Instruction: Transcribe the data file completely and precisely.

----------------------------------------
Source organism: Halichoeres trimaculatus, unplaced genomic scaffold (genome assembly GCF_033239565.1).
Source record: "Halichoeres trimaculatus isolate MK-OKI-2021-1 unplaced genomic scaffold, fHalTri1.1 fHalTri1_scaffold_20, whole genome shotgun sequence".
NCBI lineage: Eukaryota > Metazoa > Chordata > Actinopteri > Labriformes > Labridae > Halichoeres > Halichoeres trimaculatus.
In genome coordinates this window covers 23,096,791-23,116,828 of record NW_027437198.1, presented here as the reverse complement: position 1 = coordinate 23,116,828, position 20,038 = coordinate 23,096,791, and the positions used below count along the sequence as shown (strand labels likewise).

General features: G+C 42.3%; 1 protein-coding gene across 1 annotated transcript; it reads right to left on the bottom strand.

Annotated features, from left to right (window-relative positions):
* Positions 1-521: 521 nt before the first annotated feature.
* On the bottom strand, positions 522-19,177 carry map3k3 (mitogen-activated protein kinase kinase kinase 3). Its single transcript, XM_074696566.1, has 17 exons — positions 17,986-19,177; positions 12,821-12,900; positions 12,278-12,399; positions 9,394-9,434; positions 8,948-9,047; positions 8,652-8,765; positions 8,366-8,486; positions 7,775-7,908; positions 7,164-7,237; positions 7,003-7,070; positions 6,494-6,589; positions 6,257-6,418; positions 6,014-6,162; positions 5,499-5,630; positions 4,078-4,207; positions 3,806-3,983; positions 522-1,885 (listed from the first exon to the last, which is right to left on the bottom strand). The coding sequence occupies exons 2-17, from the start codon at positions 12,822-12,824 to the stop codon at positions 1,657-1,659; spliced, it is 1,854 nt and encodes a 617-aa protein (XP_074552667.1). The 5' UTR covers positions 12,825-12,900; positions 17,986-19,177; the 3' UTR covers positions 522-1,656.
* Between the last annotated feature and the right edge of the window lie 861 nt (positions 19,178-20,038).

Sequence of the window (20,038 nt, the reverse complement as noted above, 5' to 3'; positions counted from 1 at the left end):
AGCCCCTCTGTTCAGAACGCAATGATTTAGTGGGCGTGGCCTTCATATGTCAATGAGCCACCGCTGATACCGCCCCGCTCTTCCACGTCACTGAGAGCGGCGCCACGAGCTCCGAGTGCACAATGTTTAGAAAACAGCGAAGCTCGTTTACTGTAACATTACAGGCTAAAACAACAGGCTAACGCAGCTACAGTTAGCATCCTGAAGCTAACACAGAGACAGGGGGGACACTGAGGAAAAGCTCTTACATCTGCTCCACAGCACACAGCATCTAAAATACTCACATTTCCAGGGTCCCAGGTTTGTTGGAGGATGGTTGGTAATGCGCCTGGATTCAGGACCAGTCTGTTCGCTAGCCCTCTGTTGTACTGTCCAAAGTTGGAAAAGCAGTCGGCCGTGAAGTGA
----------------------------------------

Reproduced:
Source organism: Halichoeres trimaculatus, unplaced genomic scaffold (genome assembly GCF_033239565.1).
Source record: "Halichoeres trimaculatus isolate MK-OKI-2021-1 unplaced genomic scaffold, fHalTri1.1 fHalTri1_scaffold_20, whole genome shotgun sequence".
NCBI lineage: Eukaryota > Metazoa > Chordata > Actinopteri > Labriformes > Labridae > Halichoeres > Halichoeres trimaculatus.
In genome coordinates this window covers 23,096,791-23,116,828 of record NW_027437198.1, presented here as the reverse complement: position 1 = coordinate 23,116,828, position 20,038 = coordinate 23,096,791, and the positions used below count along the sequence as shown (strand labels likewise).

General features: G+C 42.3%; 1 protein-coding gene across 1 annotated transcript; it reads right to left on the bottom strand.

Annotated features, from left to right (window-relative positions):
* Positions 1-521: 521 nt before the first annotated feature.
* On the bottom strand, positions 522-19,177 carry map3k3 (mitogen-activated protein kinase kinase kinase 3). Its single transcript, XM_074696566.1, has 17 exons — positions 17,986-19,177; positions 12,821-12,900; positions 12,278-12,399; positions 9,394-9,434; positions 8,948-9,047; positions 8,652-8,765; positions 8,366-8,486; positions 7,775-7,908; positions 7,164-7,237; positions 7,003-7,070; positions 6,494-6,589; positions 6,257-6,418; positions 6,014-6,162; positions 5,499-5,630; positions 4,078-4,207; positions 3,806-3,983; positions 522-1,885 (listed from the first exon to the last, which is right to left on the bottom strand). The coding sequence occupies exons 2-17, from the start codon at positions 12,822-12,824 to the stop codon at positions 1,657-1,659; spliced, it is 1,854 nt and encodes a 617-aa protein (XP_074552667.1). The 5' UTR covers positions 12,825-12,900; positions 17,986-19,177; the 3' UTR covers positions 522-1,656.
* Between the last annotated feature and the right edge of the window lie 861 nt (positions 19,178-20,038).

Sequence of the window (20,038 nt, the reverse complement as noted above, 5' to 3'; positions counted from 1 at the left end):
AGCCCCTCTGTTCAGAACGCAATGATTTAGTGGGCGTGGCCTTCATATGTCAATGAGCCACCGCTGATACCGCCCCGCTCTTCCACGTCACTGAGAGCGGCGCCACGAGCTCCGAGTGCACAATGTTTAGAAAACAGCGAAGCTCGTTTACTGTAACATTACAGGCTAAAACAACAGGCTAACGCAGCTACAGTTAGCATCCTGAAGCTAACACAGAGACAGGGGGGACACTGAGGAAAAGCTCTTACATCTGCTCCACAGCACACAGCATCTAAAATACTCACATTTCCAGGGTCCCAGGTTTGTTGGAGGATGGTTGGTAATGCGCCTGGATTCAGGACCAGTCTGTTCGCTAGCCCTCTGTTGTACTGTCCAAAGTTGGAAAAGCAGTCGGCCGTGAAGTGA